With plastic being a part of so many daily activities and purchases, use your power and actions to make little changes. This is the easiest way to make the biggest change. Say no to plastic cups, coffee cups, water bottles, straws and bags. These few little changes have a massive impact on the Earth, with minimal effort.

Take a small, light tote bag that you can go shopping with. Keeping it small enough to roll down to the size of a small biscuit and machine washable makes this transition easy without any compromise.

Travel with a reusable water bottle. You can fill up bottles practically anywhere you go! Airports, cafes, Airplanes, Hotels all have bathrooms, sinks and taps with (usually) fresh clean water. If travelling somewhere where clean water isn't accessible, opt for a filtered bottle. Keeping you and the planet safe and healthy!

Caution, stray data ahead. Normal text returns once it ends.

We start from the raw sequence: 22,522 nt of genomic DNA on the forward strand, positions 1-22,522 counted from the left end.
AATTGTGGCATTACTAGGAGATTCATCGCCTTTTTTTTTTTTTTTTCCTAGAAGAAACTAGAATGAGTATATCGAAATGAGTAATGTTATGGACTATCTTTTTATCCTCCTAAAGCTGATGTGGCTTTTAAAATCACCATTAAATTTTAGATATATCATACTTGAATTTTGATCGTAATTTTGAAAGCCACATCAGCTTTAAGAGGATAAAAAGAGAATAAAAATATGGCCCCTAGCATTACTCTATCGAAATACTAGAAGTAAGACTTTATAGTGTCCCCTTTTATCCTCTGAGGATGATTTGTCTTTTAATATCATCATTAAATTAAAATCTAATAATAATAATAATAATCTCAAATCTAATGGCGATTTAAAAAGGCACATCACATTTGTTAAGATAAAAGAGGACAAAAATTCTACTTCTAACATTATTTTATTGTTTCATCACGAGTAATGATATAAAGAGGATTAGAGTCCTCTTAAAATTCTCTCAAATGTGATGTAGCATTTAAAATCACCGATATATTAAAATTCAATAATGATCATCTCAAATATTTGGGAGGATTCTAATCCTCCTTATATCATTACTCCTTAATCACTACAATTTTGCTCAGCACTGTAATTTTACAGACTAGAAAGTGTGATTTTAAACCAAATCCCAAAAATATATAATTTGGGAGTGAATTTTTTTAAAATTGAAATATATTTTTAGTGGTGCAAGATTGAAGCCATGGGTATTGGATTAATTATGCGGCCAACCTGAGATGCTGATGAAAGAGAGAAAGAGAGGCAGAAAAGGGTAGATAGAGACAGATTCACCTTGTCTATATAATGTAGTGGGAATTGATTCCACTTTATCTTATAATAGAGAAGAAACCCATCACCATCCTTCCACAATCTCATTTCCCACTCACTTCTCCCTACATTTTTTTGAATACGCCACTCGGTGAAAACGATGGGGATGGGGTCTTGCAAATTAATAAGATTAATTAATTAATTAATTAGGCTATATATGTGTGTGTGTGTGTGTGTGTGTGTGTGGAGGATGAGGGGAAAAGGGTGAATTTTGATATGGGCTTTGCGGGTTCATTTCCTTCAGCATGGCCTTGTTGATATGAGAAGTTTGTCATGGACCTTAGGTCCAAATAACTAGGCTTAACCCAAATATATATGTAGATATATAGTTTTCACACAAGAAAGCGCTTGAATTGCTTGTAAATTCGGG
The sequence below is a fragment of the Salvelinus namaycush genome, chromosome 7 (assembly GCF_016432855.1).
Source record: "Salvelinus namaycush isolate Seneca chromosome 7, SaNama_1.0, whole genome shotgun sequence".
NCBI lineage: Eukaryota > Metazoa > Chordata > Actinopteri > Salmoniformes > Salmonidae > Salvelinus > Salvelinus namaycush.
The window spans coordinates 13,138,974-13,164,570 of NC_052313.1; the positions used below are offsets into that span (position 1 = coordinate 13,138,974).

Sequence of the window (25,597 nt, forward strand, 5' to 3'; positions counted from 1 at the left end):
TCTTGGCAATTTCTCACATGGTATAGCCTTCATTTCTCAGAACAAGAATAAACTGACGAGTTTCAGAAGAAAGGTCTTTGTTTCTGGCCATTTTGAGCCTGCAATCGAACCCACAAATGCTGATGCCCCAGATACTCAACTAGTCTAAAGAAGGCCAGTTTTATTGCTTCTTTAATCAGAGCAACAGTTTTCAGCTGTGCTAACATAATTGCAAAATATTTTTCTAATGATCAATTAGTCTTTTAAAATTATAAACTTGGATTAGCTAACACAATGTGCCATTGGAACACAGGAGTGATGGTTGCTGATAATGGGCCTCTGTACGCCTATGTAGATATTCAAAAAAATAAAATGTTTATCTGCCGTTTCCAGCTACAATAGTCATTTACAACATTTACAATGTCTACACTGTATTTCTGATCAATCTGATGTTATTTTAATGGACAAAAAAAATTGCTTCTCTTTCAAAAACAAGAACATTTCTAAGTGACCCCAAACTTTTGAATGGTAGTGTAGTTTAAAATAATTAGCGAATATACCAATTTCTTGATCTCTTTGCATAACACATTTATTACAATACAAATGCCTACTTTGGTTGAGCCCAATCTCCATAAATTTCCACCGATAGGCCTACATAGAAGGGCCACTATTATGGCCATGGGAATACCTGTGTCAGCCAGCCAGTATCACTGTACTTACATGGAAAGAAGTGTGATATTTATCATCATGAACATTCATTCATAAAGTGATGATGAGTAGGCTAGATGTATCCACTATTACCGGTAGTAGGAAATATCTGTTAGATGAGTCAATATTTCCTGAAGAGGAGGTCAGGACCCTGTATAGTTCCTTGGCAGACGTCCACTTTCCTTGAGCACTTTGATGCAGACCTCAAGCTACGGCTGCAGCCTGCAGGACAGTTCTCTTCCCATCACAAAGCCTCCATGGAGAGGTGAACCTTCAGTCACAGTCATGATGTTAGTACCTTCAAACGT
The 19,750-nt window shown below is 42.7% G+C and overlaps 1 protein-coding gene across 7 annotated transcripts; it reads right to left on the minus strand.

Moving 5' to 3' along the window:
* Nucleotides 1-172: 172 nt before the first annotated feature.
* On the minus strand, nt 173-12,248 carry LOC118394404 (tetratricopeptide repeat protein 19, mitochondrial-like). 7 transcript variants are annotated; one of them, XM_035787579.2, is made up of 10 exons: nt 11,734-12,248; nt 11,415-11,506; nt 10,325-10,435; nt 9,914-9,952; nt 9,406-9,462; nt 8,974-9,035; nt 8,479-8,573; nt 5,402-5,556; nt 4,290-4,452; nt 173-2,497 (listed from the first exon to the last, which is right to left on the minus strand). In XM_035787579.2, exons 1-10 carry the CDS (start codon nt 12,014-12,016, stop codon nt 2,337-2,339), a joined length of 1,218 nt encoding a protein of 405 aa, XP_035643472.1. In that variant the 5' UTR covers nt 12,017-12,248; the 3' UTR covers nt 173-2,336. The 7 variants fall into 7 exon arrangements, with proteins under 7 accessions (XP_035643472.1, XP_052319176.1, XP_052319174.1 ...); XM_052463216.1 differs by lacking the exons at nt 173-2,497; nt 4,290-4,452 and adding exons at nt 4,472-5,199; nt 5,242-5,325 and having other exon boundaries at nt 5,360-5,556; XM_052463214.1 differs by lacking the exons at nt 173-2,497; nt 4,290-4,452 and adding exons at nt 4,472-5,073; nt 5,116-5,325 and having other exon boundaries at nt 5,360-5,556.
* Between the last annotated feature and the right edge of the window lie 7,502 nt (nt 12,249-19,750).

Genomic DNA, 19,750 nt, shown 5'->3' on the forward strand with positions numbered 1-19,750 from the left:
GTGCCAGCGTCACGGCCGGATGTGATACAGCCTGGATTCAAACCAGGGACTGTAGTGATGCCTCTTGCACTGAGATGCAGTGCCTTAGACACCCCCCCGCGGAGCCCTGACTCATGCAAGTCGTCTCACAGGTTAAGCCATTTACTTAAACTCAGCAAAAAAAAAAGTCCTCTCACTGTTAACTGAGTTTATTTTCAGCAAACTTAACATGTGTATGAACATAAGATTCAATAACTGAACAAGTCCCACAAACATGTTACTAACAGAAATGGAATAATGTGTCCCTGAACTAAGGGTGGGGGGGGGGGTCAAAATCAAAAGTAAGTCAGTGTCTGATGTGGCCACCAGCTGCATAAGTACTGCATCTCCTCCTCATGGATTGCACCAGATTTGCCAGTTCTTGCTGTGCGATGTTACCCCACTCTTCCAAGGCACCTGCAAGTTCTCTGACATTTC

Carry a metal straw. There's so many on the market these days that there's just no excuse to not jump on this band wagon and make it a daily habit. They're light, easy to clean and now there's a Kickstarter campaign for the worlds first fold up, 'key-chain sized' straws that are easier to take with you everywhere!

Take a reusable cup.  Australians drink through an estimated 1 billion single-use coffee cups every year! These cups, due to their plastic coating, cannot be recycled. It's a huge impact on our environment that can easily be reduced. 'Keep cups' come in so many colours, shapes, designs and sizes, the trickiest part is settling for just one! For travelling, you can even get fold down, flat cups, that pop up when you need them! Great for keeping to a minimal luggage size and reducing unnecessary waste.

Re-Usable Toiletry Containers and Bottles